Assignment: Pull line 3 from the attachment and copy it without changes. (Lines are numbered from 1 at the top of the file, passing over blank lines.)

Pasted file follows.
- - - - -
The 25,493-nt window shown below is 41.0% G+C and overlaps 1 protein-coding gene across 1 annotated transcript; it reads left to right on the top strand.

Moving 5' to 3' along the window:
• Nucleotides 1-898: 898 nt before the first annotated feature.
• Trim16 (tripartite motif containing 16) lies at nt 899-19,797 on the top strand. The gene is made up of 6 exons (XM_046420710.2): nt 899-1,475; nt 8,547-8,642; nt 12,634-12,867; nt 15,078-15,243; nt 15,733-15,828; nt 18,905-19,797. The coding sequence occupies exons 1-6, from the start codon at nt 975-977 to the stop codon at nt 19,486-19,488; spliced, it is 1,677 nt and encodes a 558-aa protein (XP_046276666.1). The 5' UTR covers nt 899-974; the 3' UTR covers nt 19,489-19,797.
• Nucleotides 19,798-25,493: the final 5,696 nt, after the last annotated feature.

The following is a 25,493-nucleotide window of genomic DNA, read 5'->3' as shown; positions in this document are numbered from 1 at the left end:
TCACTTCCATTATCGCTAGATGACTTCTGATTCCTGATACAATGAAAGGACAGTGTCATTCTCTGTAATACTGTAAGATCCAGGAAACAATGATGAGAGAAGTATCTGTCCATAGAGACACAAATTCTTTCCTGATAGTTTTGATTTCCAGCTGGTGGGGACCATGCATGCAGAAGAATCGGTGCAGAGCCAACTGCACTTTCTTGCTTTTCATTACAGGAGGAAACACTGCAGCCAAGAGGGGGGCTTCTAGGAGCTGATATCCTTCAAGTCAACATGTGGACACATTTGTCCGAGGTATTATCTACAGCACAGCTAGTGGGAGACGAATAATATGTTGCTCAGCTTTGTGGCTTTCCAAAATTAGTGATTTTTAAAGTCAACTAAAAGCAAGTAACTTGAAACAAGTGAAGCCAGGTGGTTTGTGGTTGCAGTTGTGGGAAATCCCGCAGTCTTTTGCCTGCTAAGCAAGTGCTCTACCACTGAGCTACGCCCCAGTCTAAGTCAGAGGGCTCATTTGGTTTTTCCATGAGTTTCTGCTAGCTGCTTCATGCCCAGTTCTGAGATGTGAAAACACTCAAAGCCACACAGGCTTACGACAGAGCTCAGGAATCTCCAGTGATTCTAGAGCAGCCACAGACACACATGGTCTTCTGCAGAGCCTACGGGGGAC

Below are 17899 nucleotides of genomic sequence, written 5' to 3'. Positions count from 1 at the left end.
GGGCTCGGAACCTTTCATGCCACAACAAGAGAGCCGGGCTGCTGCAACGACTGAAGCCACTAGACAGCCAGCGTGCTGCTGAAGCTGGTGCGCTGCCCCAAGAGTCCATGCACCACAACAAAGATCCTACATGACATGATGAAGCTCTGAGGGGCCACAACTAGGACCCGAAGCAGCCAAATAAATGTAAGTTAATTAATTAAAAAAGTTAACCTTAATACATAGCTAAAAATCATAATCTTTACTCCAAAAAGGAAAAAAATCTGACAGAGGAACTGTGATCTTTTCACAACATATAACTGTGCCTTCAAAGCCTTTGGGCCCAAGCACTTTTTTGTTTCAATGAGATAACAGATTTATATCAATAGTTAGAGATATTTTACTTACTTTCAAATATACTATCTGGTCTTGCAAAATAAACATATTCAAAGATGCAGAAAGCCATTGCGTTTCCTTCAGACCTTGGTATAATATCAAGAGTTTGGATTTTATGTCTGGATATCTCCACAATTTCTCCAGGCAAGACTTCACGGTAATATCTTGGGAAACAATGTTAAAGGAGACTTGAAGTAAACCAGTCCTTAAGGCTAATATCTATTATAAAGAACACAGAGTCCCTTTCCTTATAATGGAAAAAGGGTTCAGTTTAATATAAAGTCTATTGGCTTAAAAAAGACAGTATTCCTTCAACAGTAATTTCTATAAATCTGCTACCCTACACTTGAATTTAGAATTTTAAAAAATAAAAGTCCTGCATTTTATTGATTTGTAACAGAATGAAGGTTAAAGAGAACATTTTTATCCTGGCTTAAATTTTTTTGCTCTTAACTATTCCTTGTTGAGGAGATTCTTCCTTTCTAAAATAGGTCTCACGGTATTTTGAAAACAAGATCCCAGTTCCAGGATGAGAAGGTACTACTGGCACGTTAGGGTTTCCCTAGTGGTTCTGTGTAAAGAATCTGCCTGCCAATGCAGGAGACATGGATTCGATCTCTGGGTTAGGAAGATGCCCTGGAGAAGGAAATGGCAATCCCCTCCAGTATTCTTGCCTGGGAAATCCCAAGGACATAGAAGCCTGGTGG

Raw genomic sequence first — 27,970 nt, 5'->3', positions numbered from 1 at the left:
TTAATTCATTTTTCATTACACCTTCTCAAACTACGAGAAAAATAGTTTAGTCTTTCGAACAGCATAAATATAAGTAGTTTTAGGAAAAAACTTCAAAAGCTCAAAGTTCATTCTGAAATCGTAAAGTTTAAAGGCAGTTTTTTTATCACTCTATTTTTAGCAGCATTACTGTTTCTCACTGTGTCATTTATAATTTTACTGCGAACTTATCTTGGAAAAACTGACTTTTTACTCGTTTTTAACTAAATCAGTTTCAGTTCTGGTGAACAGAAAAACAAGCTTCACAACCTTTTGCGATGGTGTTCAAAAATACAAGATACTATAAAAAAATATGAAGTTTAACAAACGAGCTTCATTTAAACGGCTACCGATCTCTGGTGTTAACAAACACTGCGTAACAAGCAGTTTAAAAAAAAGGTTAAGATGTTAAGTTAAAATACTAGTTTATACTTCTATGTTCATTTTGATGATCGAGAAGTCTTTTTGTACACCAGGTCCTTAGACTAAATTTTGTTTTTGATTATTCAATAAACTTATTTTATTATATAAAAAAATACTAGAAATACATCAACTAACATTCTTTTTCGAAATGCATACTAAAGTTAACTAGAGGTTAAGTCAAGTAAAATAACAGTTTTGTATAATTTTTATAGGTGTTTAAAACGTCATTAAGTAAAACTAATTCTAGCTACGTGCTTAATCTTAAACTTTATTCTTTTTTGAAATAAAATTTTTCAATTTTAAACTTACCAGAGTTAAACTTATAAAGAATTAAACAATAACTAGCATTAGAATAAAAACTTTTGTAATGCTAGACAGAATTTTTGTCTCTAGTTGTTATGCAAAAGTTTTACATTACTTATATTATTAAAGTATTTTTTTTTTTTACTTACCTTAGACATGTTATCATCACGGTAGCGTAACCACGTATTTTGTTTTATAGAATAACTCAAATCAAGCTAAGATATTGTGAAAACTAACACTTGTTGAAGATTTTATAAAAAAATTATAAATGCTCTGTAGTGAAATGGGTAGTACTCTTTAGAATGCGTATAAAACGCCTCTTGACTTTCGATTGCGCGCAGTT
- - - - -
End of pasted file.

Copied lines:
• Nucleotides 1-898: 898 nt before the first annotated feature.